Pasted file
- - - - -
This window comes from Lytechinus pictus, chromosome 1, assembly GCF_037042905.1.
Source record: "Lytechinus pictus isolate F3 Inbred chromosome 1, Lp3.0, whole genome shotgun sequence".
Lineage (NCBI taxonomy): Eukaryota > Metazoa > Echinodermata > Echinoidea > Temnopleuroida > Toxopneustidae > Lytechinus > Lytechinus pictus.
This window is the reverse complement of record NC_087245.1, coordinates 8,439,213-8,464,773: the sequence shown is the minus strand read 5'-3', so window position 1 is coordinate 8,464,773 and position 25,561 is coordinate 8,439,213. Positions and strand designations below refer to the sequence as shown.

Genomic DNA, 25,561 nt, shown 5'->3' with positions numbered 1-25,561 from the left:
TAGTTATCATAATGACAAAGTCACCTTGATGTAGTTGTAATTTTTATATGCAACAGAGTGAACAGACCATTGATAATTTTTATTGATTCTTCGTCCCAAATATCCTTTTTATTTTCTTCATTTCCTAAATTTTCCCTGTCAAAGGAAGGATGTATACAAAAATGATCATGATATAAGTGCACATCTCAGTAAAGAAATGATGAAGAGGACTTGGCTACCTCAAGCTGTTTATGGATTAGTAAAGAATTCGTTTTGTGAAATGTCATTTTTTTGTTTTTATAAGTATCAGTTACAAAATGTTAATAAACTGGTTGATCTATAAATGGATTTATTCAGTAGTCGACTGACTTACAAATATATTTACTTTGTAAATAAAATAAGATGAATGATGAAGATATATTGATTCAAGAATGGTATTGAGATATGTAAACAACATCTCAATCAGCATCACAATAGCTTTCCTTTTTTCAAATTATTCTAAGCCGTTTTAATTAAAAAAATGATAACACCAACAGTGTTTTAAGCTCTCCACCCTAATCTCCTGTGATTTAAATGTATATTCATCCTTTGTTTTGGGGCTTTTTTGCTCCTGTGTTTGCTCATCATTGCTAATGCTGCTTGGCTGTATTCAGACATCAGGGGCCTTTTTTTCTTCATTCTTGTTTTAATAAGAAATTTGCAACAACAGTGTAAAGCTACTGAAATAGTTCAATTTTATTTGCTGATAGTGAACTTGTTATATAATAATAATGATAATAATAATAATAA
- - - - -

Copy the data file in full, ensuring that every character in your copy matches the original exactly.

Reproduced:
This window comes from Lytechinus pictus, chromosome 1, assembly GCF_037042905.1.
Source record: "Lytechinus pictus isolate F3 Inbred chromosome 1, Lp3.0, whole genome shotgun sequence".
Lineage (NCBI taxonomy): Eukaryota > Metazoa > Echinodermata > Echinoidea > Temnopleuroida > Toxopneustidae > Lytechinus > Lytechinus pictus.
This window is the reverse complement of record NC_087245.1, coordinates 8,439,213-8,464,773: the sequence shown is the minus strand read 5'-3', so window position 1 is coordinate 8,464,773 and position 25,561 is coordinate 8,439,213. Positions and strand designations below refer to the sequence as shown.

Genomic DNA, 25,561 nt, shown 5'->3' with positions numbered 1-25,561 from the left:
TAGTTATCATAATGACAAAGTCACCTTGATGTAGTTGTAATTTTTATATGCAACAGAGTGAACAGACCATTGATAATTTTTATTGATTCTTCGTCCCAAATATCCTTTTTATTTTCTTCATTTCCTAAATTTTCCCTGTCAAAGGAAGGATGTATACAAAAATGATCATGATATAAGTGCACATCTCAGTAAAGAAATGATGAAGAGGACTTGGCTACCTCAAGCTGTTTATGGATTAGTAAAGAATTCGTTTTGTGAAATGTCATTTTTTTGTTTTTATAAGTATCAGTTACAAAATGTTAATAAACTGGTTGATCTATAAATGGATTTATTCAGTAGTCGACTGACTTACAAATATATTTACTTTGTAAATAAAATAAGATGAATGATGAAGATATATTGATTCAAGAATGGTATTGAGATATGTAAACAACATCTCAATCAGCATCACAATAGCTTTCCTTTTTTCAAATTATTCTAAGCCGTTTTAATTAAAAAAATGATAACACCAACAGTGTTTTAAGCTCTCCACCCTAATCTCCTGTGATTTAAATGTATATTCATCCTTTGTTTTGGGGCTTTTTTGCTCCTGTGTTTGCTCATCATTGCTAATGCTGCTTGGCTGTATTCAGACATCAGGGGCCTTTTTTTCTTCATTCTTGTTTTAATAAGAAATTTGCAACAACAGTGTAAAGCTACTGAAATAGTTCAATTTTATTTGCTGATAGTGAACTTGTTATATAATAATAATGATAATAATAATAATAA